Four Paradoxes of the Nuclear Age

A 1950 Japanese film entitled Rashomon describes an incident in which four witnesses to a crime give wildly contradictory but equally plausible accounts of what happened.

In the on-going debate on nuclear weapons, observers looking at the status of nuclear arms give similarly conflicting opinions of what the facts mean, resulting in four paradoxes of the nuclear age.

Numbers of nuclear weapons

For instance, at the height of the Cold War between the United States and the Soviet Union, there were as many as 70,000 nuclear weapons across the globe.

Today there are some 17,300 worldwide, most still in the hands of the United States and Russia.

The good news is that there has been a decline of more than three fourths in the world’s nuclear stockpile.

The bad news is that there remain17,300 of the most destruction weapons ever developed, almost all of which are larger than the two atom bombs that destroyed Hiroshima and Nagasaki at the end of World War II.

Plus, there is sufficient nuclear material across the globe that could be fashioned into tens of thousands of additional nuclear weapons.

Some people look at these facts and say that 75% of the world’s nuclear weapons have been destroyed. Amazing progress!

Others point to the same numbers to emphasize how much nuclear danger remains in the world.

Proliferation of nuclear weapons

Or take the spread of nuclear weapons.

When he was President in the early 1960’s, John F. Kennedy predicted that there could be as many as 25 countries with nuclear weapons in a few years.

But he was wrong.

Today there are nine nuclear weapons states, not 25.

Nine is still nine too many, but not as many as forecast.

Some observers look at these facts to conclude that the effort to stem the proliferation of nuclear weapons to other countries is one of the biggest policy successes in the 20th century.

Besides there being fewer nuclear powers than predicted, countries such as Argentina and Brazil began nuclear weapons programs but abandoned them.

South Africa had nuclear weapons and destroyed them.

But there has been tremendous international attention focused on North Korea, which is testing nuclear weapons and missiles, and making wild threats about unleashing nuclear devastation.

Iran may be moving in the same direction, which could spark a nuclear arms race in the Middle East, and is being confronted by an international coalition.

Pakistan has a substantial nuclear weapons force in a less-than-stable environment and confronts its sworn enemy India across a long border. Nuclear war between two countries that have fought three wars is a distinct possibility.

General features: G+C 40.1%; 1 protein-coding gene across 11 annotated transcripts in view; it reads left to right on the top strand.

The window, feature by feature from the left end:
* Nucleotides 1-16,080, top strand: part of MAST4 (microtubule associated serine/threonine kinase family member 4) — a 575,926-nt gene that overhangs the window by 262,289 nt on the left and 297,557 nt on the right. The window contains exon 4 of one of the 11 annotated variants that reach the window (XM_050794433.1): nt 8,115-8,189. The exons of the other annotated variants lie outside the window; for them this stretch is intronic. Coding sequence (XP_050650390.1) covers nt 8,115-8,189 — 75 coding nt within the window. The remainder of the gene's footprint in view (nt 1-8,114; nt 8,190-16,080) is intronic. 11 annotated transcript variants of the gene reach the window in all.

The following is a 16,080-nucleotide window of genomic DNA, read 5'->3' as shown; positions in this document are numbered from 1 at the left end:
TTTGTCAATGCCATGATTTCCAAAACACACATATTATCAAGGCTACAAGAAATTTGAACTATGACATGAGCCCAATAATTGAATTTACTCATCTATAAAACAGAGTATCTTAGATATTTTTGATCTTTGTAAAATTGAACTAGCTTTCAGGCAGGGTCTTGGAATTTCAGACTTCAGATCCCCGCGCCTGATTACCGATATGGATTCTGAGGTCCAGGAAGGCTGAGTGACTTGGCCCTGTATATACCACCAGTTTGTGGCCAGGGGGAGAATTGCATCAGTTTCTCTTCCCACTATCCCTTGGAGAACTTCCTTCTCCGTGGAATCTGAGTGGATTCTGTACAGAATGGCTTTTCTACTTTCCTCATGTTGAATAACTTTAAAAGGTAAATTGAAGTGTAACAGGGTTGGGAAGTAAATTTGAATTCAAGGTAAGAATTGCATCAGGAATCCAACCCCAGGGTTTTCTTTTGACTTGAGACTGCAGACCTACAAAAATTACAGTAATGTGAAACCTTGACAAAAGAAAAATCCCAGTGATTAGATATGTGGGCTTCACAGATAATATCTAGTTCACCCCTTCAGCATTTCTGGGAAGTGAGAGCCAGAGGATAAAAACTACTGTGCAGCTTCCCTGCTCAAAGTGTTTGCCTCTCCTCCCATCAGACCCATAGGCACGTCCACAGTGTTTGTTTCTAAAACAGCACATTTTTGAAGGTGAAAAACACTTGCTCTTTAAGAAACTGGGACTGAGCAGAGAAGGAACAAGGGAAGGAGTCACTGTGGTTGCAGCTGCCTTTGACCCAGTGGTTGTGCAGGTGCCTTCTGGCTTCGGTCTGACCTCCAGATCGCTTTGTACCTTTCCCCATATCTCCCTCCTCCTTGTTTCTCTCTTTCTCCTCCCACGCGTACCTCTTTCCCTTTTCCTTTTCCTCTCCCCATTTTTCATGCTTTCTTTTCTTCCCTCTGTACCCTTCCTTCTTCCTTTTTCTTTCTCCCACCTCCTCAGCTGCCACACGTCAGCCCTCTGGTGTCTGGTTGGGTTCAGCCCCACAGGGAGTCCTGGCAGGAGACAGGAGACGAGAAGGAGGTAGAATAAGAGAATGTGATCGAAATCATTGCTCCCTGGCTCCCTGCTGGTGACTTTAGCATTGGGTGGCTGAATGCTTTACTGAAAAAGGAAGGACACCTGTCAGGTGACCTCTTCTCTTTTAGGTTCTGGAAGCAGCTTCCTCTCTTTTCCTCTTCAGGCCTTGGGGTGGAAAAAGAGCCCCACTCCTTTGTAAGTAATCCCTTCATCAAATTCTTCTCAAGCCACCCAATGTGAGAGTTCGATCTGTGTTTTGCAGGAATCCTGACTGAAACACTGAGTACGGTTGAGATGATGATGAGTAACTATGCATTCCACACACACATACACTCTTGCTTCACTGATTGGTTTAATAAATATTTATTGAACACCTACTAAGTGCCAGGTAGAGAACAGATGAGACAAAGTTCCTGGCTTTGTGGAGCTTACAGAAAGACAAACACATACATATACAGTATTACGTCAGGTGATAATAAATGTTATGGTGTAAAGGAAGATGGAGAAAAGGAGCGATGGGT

So the effort to stem the spread of nuclear weapons can be seen as either a great policy success or a decades-long effort that threatens to disintegrate.

President Obama’s nuclear weapons efforts

In April 2009, President Barack Obama delivered in Prague, The Czech Reublic, one of the most significant speechesof the nuclear age.

At that time, he said: “I state clearly and with conviction America’s commitment to seek the peace and security of a world without nuclear weapons.”

President Obama’s forthrightness about the dangers of nuclear weapons and his clear vision of a world without nuclear weapons can be compared only to President Kennedy’s June 10, 1963, speech at American University in which stated that the urgency of the nuclear danger transcended America’s differences with the Soviet Union. Kennedy pledged to pursue a nuclear test ban treaty and suspend all nuclear explosive testing in the atmosphere.

President Obama followed his rhetoric by seeking international support for his nuclear agenda. Later in 2009, he secured unanimous United Nations Security Council approval of the objective of a world free of nuclear weapons.

In April 2010, the President organized a Washington, DC summit meeting, followed two years later by another in South Korea, to build support for stemming proliferation of nuclear weapons and materials.

He also negotiated a new arms control agreement with Russia, New START, that will reduce the number of US and Russian deployed strategic nuclear weapons.

He launched an initial revaluation of American nuclear weapons policy.

And then the President largely rested his nuclear agenda for the next two years.

Despite the soaring rhetoric in that 2009 speech, U.S. nuclear policy is not much different from the cold war. It is but a pared down version of its Cold War predecessor, rather than a significant change in nuclear policy and programs.

The Four Horsemen

In January 2007, four of the most distinguished national security experts in the country, and some of the most hawkish, shocked the political and policy world by advocating in the Wall Street Journal a call for the elimination of all nuclear weapons over time.

This essay was authored by former Secretary of State Henry Kissinger (Nixon), former Secretary of State George Shultz (Reagan), former Secretary of Defense William Perry (Clinton) and former Georgia Senator Sam Nunn.

Their embrace of zero nuclear weapons has drawn the support of a wide variety of former military officers, ex-government officials of both parties, national security officials and diplomats in this country and around the world.

But, and it is a big but, this movement has picked up almost no support in the American political community.

Senators and Representatives have remained mostly mute about, or critical of, this vision.

Even the Senate’s approval of New START in December 2010 was in doubt until the final moments.

To win those 71 votes for ratification, the Obama administration had to promise huge new spending on nuclear weapons even as the President was trying to reduce the bloated US arsenal.

If only Akira Kurosawa, the late director of Rashomon, could make a new film.